Calcium responses during membrane deformation. (a) Calcium plateaus coincide with the membrane indentation. Top: schematics of different steps during the giga-seal formation, middle: corresponding brightfield micrographs, bottom: jRCaMP signal. (b) Top: current responses to 5 mV, 5 ms, voltage pulses monitor the relative pipette position. The red arrow marks the initial membrane engagement with the pipette, followed by a steady increase in resistance due to further indentation; the blue arrow depicts the pressure release and suction, followed by giga-seal formation. Bottom: Corresponding calcium trace with numbers indicating phases in (A, C) Target trace during the membrane perturbation (yellow). (D) Calcium (black) and corresponding patch trace (purple) depicting the spontaneous activity of the neuron after the mechanical deformation in (C) Horizontal lines depict the duration of calcium spikes (orange) and plateaus (blue). (e) Duration of plateaus (N = 1291, blue) versus spikes (N = 4345, orange). Box plots span from the 1st to the 3rd quartile, and whiskers span over the 1.5 × IQR. Significance was estimated from two-tailed t-test (****:p < 10–4). (f) Calcium responses from the same neuron approached under no pressure, + 40 and + 80 mmHg overpressure. (d) Trypan blue staining pre- and 10 min post-giga-seal formation.

During the giga-seal establishment, the pipette approaches the neuron under positive pressure (∆P =  + 60–80 mmHg) and indents the membrane (Fig. 1a), followed by a pressure release and steady weak suction to promote the membrane protruding the tip. We evaluated whether indentation or protrusion triggered calcium plateaus. Paired electrical test-pulse recordings and calcium imaging during the membrane deformation showed that calcium plateau onset preceded the pipette-membrane engagement by 4.4 ± 1.3 s (N = 13), when the pipette was approximately 1 µm above the neuron (Fig. 1b). Calcium responses increased with further pipette advancement, reaching the maximum at the point of touch. Plateaus started declining after the pressure release (Fig. 1b, blue arrow) and returned to the baseline before the giga-seal.

Since Ca2+ onsets preceded the physical contact, we postulated that shear stress from the liquid triggers calcium plateaus. Under the no-pressure approach, weak calcium plateaus were masked by the neuron’s spontaneous activity, but overpressure led to the development of calcium plateaus (Fig. 1f). Plateau amplitudes correlated with the positive pressure applied, suggesting that neurons sense the magnitude of the mechanical stimuli. For + 60–80 mmHg overpressure, canonically used in in vitro patch-clamp, the calculated shear force was about 230 pN/µm2 (Supplementary). This lower boundary of applied mechanical forces is about 10–40 × stronger than localized membrane manipulations7. We excluded recordings showing signs of pipette-induced membrane damage to prevent interferences caused by local ion leakage around the penetration site (Supplementary Fig. S2)23. Experiments in trypan blue confirmed that the membrane didn’t rupture during our process (Fig. 1g), suggesting that calcium increases aren’t due to membrane injury.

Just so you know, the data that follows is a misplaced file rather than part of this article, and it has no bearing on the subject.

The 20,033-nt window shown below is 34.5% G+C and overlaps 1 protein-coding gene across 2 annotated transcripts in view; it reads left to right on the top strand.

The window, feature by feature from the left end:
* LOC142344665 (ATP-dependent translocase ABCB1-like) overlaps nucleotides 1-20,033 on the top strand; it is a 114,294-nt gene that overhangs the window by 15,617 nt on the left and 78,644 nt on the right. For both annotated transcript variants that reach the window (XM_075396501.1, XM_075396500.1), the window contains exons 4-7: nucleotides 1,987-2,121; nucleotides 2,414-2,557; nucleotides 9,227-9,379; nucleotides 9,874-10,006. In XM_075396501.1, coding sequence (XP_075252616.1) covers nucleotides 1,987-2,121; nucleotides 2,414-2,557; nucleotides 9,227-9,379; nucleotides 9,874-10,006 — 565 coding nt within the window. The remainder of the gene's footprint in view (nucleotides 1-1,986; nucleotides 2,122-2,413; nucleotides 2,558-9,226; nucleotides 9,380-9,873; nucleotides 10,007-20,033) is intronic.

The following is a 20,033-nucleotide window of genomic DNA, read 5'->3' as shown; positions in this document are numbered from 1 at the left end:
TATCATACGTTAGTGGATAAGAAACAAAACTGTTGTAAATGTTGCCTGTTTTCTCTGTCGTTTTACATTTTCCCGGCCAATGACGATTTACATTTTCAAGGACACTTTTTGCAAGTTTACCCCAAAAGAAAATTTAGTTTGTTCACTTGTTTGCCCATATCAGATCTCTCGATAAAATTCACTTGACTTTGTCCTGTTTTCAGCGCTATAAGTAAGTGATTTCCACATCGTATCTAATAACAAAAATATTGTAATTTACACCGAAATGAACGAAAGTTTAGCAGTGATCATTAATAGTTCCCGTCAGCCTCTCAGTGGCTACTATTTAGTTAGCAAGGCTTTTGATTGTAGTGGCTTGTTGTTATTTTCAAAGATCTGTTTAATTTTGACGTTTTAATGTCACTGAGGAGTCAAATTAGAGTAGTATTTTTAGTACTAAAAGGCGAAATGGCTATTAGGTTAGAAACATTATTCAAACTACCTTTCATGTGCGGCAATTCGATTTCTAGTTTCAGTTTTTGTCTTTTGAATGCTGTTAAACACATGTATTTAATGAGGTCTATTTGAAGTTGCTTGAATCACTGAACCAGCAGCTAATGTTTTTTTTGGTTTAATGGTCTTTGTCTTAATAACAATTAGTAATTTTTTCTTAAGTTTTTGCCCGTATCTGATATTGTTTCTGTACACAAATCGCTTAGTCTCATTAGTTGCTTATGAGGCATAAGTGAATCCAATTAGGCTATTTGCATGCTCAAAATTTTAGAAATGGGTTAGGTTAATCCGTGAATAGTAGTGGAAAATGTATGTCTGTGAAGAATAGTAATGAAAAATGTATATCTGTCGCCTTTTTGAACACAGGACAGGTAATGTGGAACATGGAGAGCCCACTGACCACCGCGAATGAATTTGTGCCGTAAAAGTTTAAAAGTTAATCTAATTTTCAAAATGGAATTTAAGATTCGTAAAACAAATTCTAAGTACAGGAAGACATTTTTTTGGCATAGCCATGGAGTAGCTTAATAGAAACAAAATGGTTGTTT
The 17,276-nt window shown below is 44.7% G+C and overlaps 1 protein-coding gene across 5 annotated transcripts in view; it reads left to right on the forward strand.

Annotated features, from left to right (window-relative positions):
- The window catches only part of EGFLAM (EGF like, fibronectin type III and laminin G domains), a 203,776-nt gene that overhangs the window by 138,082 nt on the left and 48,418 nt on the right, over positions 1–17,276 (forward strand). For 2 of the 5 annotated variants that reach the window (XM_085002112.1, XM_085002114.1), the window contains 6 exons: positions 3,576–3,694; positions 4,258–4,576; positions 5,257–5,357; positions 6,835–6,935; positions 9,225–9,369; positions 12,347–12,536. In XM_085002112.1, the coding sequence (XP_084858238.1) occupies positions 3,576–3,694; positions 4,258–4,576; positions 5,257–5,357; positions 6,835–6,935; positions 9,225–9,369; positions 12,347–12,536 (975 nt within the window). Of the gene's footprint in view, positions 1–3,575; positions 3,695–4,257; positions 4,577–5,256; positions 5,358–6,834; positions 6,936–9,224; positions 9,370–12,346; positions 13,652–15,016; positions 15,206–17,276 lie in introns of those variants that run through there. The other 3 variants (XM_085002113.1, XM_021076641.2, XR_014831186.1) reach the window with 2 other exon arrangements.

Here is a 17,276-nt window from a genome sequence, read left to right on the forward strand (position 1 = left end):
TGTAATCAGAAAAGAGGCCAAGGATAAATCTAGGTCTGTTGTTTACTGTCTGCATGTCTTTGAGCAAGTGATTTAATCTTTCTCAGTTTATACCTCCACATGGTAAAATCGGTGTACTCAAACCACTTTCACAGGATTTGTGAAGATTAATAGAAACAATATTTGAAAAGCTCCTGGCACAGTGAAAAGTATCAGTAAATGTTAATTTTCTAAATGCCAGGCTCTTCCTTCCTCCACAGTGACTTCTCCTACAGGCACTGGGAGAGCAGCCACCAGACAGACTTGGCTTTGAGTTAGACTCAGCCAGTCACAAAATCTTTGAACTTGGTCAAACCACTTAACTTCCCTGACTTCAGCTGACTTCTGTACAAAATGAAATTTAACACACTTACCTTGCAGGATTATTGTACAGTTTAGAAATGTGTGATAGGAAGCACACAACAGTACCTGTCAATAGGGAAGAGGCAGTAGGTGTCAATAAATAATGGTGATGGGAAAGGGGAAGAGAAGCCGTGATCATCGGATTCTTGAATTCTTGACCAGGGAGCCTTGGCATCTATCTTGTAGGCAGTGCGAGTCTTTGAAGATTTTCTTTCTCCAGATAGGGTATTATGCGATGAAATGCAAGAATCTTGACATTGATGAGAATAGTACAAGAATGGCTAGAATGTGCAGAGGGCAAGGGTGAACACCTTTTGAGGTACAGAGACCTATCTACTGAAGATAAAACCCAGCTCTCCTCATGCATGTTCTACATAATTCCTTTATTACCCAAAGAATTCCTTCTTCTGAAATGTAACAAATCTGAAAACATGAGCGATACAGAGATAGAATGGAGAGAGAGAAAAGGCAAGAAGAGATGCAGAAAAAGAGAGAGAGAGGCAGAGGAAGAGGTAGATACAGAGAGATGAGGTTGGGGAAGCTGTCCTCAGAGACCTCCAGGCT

Gd3+, a broad-spectrum antagonist of MS channels, was used at 50 µM to prevent pleiotropic effects reported at higher concentrations24. A significant attenuation of plateaus in the Gd3+-treated group (0.055 ± 0.048; N = 20) confirms these responses initiate via MS channels. Moreover, spontaneous and current-evoked APs in Gd3+-treated neurons indicate that the attenuation is not due to Gd3+ interference with excitability (Fig. 2a).

Figure 2 
figure 2

The role of the membrane and cytoskeleton in calcium plateau generation. (a) Universal block of MS channels via 50 µM GdCl3. (ai) averaged calcium plateaus from patched neurons in control (blue) and GdCl3-treated neurons (purple). (aii) calcium plateau amplitudes in control and treated group. (aiii) GdCl3 didn’t interfere with spontaneous (*-ed) or evoked firing. (b) Calcium responses to mechanical stimulation upon cytoskeleton disruption. (bi) averaged calcium plateaus of patched neurons in control (blue), cytoD (orange), and blebbistatin (green). Shaded areas represent standard errors. (bii) Patched neuron plateau amplitudes in control, cytoD, and blebbistatin treatments. (c) Pharmacological disruption of the cytoskeleton affected neither neuronal excitability nor synaptic communication. Intracellular recordings of neurons in cytoD and blebbistatin show intact synaptic communication and excitability; spontaneous APs preceding the stimulus, and post-synaptic potentials are also present (*-ed). (d) CytoD treatment disrupted the actin cytoskeleton. Green: phalloidin actin staining of 0.1% DMSO control (left) and CytoD group (right); blue: counterstaining of nuclei with DAPI. Box plots in (aii) and (bii) have boxes from the 1st to the 3rd quartile, the median as a horizontal line, the mean as an x, and whiskers spanning over a 1.5 × IQR. In both, significance was estimated via two-tailed Mann–Whitney test; p-value was adjusted for multiple comparisons using Bonferroni correction. ****: p ≤ 10–4 , ns: p > 0.5.